SP: I mentioned that you are doing some research because as you’ve said right off the top, this procedure doesn’t suit everybody, so you’re putting a lot of time and effort and money into research to get a test developed that will be able to be used to tell whether it will or won’t work. Is that what you are trying to do?

RB:  that’s correct and the first goal is to find what’s called a biomarker, or a simple test which we can then run and it will predict whether you should have the treatment or not and if you’re not going to respond then we tell you sorry we can’t do it for you, if it does respond hopefully we’ll also be able to tell you how much improvement you’ll get.

SP: the importance of that of course is that people have had the procedure and it doesn’t work and clearly if you’re going to go through with this you would want it to work and when it doesn’t you wouldn’t be very happy

RB: very very disappointed, not only the patients are unhappy but I’m very unhappy too. It’s very upsetting when you have people who are in so much pain and you just can’t help them and it’s just really really hard.

SP: I know professionals like you don’t go on gut feeling but what is your gut feeling about why it works on some people and not others?

RB: it looks from the work that we’ve done so far to be a difference in their genetic expression. So some people’s genes are either turned off or too much turned on and that combination of some genes being turned off, some genes being turned on seems to give us the pattern that we’re looking for that will allow us to predict who’s going to respond. And of course once we know which ones they are, we can look at the pathway and then we can say well how can we modify that pathway to change what’s not working and hopefully make it work so that we can take a non responder and turn them into a super responder.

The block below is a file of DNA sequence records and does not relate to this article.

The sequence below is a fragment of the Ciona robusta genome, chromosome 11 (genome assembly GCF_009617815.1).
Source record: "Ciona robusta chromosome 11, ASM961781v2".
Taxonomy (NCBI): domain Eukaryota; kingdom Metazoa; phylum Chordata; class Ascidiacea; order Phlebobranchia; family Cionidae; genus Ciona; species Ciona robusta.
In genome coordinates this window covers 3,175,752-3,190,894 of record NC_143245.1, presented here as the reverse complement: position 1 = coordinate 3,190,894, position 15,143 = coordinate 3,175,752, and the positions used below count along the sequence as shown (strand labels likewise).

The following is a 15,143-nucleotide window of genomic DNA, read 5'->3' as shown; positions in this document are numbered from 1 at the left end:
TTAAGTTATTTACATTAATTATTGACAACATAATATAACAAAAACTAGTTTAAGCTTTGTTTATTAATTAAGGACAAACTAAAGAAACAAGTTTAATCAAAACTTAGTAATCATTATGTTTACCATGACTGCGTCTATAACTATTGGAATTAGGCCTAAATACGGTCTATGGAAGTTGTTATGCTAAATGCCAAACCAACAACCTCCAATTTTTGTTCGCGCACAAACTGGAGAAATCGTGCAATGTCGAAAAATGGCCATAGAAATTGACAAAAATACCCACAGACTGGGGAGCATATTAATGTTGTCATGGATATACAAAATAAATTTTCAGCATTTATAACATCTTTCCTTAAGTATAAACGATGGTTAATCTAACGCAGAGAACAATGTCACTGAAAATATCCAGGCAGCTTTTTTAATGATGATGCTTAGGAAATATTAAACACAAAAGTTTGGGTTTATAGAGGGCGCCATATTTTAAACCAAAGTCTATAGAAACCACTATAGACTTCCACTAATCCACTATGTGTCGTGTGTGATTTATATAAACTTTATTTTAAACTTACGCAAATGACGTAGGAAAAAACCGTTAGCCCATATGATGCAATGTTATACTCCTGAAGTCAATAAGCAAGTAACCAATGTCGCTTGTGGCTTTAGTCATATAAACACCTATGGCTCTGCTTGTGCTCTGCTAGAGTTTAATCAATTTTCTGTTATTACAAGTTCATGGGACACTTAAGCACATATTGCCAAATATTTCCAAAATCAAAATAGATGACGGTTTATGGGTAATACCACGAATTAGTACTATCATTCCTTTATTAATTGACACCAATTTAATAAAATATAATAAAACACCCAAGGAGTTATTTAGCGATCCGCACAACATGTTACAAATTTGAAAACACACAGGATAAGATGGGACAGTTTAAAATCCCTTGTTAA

SP:  if you get this biomarker developed, I mean it’s going to save a lot of people a lot of inconvenience, I mean a knee replacement is a major procedure right?

RB:  it is a major procedure, and they do it very well these days

SP: but it’s a big operation

RB: it’s still a big operation

SP: and they don’t last forever

RB: well that’s true too

SP: I mean so if we could eliminate the need for that sort of procedure that would be wonderful for people.

RB: there is no doubt that we will dramatically reduce the number of people needing joint replacements. As I said, not everyone responds so we won’t be able to replace it for everybody but there will be a dramatic decrease in the number of people who will need to have total joint replacements.

SP: And of course I should remind everybody if you’d like to know more, we’ve given  you the website for Dr Bright and his team at Macquarie Stem Cells, I can send you some information. They’ve got a phone number 9824 3044, but Macquarie stem cells we should reiterate uses your own biological process but it is a surgical procedure so you do actually need to get a second opinion.

RB: this is a surgical procedure so you will need a second opinion to confirm that you are fit for a minor surgery

SP:  Dr Ralph Bright, great of you to come into the studio. Is there a website that we can point our people to have a look to see if this works for them?

RB: yes there is and we can go to

SP:  Macquarie stem cells.com

RB:  exactly

SP: nice to have you in the studio thanks a lot

RB: thank you very much